Our Entrepreneurs: Amir Amraie

Meet #OurEntrepreneurs. Introducing Amir Amraie a pharmacist and Chief Operating Officer at Crowd Funded Cures.

Tell us a bit about yourself 

I am a UK registered Pharmacist currently practicing within the NHS in primary care; I am Chief Operations Officer of Crowd Funded Cures, where I am working on a solution to a pharmaceutical problem that has the potential to help and improve the health and life of a billion people. I am also a technical writer in health and science, and I also help venture capitalists and investors with technical due diligence in the fields of biotech, pharmaceutics, medicine, and the intersection where technology meets with health biology and the integration and procurement of care. I am a well-researched follower of new technology developments and the use cases for advancing healthcare. I follow and partake in the Web 3.0 and de-sci space which I find exciting and emerging.

Name: Amir Amraie NHS Clinical Entrepreneur Cohort 6

Occupation: NHS Primary Care Pharmacist

I am also a former clinical PCN Pharmacist; former Superintendent Pharmacist and pharmacy manager at a GP hybrid-pharmacy, and community pharmacist. Formerly too was programme lead and judge of the Beanstalks start-up programme at GIANT health, where I spearheaded the development and growth of an international startup programme for around 300 health and biotech startups and have been an adviser to a number of health and technology companies.

Why did you apply to the programme and what are you looking forward to? 

I learned of the programme from within my professional network, I applied to join a great tribe and help establish Crowd Funded Cures with the NHS.

I’m looking forward to every aspect of the programme including the opportunities to network and learn from industry experts and peers.

Tell us about your innovation  

Our mission at Crowd Funded Cures is to leverage pay-for-success (PFS) financing backed by healthcare payers such as the NHS to create a business model for repurposing low-cost generic medicines to treat new diseases. This could save the NHS and other healthcare payers billions of pounds using a financial arbitrage opportunity because it is possible to start Phase 2 and 3 RCTs immediately: it is therefore approximately 100x cheaper and 10x faster to repurpose generic drugs vs developing new patented drugs.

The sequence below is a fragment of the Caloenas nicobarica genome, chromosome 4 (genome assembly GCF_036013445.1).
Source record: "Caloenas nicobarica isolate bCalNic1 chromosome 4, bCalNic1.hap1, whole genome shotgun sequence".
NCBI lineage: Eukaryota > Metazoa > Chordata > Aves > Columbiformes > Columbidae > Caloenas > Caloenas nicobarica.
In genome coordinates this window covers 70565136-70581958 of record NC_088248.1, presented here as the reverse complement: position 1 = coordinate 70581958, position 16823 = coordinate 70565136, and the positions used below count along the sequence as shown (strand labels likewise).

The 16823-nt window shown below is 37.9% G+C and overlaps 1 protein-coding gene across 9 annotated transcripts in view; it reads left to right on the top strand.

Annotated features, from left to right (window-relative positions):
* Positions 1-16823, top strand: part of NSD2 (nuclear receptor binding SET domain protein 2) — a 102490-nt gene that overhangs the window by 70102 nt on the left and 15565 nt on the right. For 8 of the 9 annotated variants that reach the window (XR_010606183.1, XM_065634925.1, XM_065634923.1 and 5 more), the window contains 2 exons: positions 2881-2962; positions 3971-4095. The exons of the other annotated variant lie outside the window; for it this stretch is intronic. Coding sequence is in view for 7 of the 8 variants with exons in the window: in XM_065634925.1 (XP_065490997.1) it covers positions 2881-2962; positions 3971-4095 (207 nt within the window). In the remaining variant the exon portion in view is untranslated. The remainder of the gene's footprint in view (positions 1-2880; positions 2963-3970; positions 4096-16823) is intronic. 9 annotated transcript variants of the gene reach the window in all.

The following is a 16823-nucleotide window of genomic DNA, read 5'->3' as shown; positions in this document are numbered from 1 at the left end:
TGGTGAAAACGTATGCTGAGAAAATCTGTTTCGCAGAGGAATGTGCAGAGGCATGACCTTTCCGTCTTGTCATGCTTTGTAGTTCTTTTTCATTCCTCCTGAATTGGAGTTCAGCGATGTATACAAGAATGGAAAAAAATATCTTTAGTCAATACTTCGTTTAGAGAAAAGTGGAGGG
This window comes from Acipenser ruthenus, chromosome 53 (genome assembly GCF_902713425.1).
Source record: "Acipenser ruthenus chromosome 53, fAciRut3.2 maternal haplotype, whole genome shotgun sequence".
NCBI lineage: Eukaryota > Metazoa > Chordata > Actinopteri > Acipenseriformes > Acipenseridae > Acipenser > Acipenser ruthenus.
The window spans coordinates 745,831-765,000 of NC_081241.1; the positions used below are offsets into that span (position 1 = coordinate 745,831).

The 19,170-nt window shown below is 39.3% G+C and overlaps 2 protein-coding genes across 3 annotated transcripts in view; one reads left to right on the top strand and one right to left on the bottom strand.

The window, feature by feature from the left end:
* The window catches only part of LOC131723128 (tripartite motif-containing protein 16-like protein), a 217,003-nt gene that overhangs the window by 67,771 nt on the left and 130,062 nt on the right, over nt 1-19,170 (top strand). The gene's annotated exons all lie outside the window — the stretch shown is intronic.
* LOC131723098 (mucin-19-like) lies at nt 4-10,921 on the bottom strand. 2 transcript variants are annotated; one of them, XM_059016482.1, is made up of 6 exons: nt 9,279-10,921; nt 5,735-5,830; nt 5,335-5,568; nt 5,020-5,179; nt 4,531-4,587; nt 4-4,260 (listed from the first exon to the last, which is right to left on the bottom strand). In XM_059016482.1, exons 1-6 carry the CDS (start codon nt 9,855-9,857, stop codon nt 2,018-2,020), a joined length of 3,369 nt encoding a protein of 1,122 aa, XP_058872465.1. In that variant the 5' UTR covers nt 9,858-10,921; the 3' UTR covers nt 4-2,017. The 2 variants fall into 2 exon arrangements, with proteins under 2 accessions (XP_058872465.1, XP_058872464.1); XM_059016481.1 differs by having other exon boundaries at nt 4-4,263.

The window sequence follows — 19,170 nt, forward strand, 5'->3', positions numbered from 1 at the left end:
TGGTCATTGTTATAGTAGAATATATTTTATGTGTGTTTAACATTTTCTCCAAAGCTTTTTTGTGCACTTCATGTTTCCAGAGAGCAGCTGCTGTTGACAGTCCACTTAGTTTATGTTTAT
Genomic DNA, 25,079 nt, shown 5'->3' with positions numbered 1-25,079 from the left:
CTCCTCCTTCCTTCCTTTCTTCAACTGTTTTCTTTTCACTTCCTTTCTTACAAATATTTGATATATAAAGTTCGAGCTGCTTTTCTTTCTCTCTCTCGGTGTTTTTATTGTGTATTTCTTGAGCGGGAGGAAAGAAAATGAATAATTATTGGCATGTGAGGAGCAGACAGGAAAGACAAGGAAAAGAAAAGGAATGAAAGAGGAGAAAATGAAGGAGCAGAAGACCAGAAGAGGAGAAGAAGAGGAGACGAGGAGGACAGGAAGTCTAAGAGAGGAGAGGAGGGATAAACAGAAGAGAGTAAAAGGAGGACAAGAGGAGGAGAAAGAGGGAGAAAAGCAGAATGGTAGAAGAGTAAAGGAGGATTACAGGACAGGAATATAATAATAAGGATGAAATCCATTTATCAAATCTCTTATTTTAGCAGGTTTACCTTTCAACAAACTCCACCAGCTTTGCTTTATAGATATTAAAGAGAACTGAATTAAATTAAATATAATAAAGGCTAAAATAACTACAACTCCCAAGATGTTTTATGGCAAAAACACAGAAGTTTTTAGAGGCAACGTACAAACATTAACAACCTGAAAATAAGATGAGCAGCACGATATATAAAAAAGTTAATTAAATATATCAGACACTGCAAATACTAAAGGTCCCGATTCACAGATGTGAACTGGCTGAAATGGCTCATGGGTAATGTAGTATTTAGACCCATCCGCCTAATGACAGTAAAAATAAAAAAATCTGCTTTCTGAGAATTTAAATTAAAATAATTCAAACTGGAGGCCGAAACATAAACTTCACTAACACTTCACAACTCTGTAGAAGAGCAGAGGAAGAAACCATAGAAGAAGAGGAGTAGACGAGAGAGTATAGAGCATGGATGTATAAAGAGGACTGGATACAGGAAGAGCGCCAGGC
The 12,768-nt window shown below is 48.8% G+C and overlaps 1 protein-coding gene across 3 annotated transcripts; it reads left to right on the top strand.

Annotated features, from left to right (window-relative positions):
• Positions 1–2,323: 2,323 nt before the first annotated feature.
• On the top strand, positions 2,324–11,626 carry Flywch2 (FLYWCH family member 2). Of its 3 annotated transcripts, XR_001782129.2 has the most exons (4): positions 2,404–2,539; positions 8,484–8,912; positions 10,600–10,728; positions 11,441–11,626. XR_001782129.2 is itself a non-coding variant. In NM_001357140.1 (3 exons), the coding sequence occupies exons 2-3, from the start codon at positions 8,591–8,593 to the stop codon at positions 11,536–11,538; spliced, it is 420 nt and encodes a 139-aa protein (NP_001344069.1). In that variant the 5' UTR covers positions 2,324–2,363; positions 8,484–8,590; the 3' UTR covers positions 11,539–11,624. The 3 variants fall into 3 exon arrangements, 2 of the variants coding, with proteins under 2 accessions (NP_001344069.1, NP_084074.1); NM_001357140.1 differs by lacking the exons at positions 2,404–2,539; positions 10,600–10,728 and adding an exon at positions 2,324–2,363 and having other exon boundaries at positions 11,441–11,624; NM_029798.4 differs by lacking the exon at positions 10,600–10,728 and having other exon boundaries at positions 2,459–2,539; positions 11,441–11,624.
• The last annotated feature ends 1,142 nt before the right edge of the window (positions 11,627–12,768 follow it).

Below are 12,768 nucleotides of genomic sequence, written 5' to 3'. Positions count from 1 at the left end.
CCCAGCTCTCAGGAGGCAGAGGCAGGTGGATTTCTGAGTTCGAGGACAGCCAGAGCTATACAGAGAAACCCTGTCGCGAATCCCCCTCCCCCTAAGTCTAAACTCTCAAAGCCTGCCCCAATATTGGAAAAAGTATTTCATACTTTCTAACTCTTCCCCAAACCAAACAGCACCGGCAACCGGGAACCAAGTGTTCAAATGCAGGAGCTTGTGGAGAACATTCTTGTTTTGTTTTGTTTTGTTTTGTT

Crowd Funded Cures is a social enterprise to incentivise the repurposing of generic pharmaceuticals and nutraceuticals for new indications. It is the brainchild of my partner Savva Kerdemelidis who created it out of his law thesis in 2013 driven by his personal story. I have been collaborating with Savva since 2018.

What motivates you? 

My vision, at its core, is to help and impact and improve the health and life of a billion people. I believe I can do this with Crowd Funded Cures.

What ambitions do you have for the next year?  

I have several goals for this year. Joining the NHS CEP has been among them.

In addition, Crowd Funded Cures are aiming to establish preliminary discussions with key persons at National Institute of Clinical Excellence of the UK (NICE) to obtain feedback regarding the PFS model. 

We are also; engaging a consulting firm to conduct PFS feasibility study in joint venture with Open-Source Pharma Foundation; launching a marketing & outreach campaign to raise awareness of problem and PFS solution and obtain support from key stakeholders.

We are looking to develop partnerships with key stakeholders including CROs, NGOs, policymaker experts, and consultants as well as pharmacoeconomists to validate our novel financial model for generic repurposing. 

We are looking to raise £500k for a seed round. We are also looking to conduct a pilot in drug repurposing for outcome improvement in mental health, and another for a chronic condition, for example, Crohns disease, and to conduct a pilot on a rare disease.

We are also fundraising $1million to launch our initial pilot PFS contract with VitaDAO to fund the phase 2 / 3 clinical trial repurposing of off-patent rapamycin dosing combined with exercise to demonstrate efficacy in functional improvements to sarcopenia in the elderly. This is the Dr Brad Stanfield trial. More information on the proposal follow the snapshot link

Why do you think innovation is important in healthcare?  

Innovation creates better ways of doing existing things in healthcare. Something it even creates completely new ways of doing things that ultimately transform healthcare.

How can we find out more?

For more information, please visit our blog: https://crowdfundedcures.org/blog/  and connect with me on LinkedIn and twitter – thank you.


Published by Lucy Dentice

Deputy Programme Manager for the NHS Clinical Entrepreneur Programme.